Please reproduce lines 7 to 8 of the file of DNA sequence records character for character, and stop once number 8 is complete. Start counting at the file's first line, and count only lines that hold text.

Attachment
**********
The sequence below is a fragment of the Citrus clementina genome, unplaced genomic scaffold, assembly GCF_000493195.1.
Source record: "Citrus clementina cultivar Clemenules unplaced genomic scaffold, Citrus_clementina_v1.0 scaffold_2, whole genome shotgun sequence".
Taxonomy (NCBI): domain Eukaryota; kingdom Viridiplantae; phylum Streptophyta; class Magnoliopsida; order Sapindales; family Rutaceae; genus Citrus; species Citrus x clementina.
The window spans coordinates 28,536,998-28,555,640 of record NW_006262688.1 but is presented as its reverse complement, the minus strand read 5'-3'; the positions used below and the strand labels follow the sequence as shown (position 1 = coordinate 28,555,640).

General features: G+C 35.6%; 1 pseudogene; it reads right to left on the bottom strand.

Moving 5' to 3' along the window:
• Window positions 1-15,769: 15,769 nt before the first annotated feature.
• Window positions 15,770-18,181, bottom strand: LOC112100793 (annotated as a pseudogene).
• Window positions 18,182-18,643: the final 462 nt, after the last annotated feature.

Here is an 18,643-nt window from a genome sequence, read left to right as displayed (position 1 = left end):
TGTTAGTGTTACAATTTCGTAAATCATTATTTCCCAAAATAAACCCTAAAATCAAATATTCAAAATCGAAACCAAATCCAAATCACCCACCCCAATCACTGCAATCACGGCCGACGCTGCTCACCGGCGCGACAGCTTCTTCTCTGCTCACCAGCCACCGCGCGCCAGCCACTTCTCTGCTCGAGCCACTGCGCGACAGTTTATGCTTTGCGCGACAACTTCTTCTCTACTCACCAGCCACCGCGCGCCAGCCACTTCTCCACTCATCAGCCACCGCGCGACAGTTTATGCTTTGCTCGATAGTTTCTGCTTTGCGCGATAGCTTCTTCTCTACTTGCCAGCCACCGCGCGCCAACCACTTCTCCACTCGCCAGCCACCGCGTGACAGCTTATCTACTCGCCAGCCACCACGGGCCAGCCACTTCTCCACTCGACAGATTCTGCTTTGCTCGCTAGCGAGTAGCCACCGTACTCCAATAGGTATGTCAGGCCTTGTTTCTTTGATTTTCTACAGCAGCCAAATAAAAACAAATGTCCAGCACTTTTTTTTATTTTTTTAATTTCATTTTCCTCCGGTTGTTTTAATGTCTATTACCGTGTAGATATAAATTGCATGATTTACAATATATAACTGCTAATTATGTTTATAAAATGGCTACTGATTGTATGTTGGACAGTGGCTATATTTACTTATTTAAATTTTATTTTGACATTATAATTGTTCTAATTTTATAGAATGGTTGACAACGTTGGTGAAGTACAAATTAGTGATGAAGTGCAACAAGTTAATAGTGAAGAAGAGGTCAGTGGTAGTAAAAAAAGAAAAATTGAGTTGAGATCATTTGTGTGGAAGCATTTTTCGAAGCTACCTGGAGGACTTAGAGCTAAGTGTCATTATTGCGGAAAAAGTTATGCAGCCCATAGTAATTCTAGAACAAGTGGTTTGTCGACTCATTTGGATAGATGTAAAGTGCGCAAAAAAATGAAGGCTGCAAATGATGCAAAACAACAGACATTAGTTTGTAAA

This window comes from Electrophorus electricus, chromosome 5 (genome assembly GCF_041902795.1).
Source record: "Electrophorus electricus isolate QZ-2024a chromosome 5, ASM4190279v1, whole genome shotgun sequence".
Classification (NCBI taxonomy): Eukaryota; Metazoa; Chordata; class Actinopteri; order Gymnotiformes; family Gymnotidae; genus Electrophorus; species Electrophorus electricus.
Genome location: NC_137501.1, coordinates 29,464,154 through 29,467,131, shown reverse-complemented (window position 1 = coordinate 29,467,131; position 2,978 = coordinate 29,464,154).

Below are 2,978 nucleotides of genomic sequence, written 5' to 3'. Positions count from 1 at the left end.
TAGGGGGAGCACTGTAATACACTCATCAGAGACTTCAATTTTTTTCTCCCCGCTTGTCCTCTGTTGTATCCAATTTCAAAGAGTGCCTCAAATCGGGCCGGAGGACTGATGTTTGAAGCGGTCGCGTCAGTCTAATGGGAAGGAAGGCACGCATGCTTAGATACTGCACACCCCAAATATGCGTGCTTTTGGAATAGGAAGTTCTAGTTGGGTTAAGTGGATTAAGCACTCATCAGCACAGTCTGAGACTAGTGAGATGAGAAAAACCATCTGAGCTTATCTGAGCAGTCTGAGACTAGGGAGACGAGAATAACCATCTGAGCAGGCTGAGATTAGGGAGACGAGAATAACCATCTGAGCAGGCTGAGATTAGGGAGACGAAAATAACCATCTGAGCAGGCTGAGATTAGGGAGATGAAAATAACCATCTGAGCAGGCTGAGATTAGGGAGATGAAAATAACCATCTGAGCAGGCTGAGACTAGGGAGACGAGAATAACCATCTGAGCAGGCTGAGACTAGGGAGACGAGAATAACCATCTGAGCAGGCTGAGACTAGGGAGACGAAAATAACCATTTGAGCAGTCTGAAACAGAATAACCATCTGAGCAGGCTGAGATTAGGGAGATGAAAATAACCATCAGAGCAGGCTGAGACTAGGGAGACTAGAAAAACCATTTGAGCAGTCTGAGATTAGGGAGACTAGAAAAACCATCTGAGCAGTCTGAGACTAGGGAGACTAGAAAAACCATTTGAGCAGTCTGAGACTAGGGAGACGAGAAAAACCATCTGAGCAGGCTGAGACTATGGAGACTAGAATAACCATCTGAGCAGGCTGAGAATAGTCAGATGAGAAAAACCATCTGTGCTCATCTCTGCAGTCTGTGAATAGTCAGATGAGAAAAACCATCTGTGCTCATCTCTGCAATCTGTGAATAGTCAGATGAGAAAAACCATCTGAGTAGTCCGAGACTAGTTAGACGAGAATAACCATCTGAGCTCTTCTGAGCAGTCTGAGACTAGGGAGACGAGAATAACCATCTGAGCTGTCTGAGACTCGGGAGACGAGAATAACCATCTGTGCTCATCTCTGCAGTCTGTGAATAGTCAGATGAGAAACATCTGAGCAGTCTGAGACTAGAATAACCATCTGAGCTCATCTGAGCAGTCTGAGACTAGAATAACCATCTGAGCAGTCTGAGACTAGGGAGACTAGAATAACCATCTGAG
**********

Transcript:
• Window positions 1-15,769: 15,769 nt before the first annotated feature.
• Window positions 15,770-18,181, bottom strand: LOC112100793 (annotated as a pseudogene).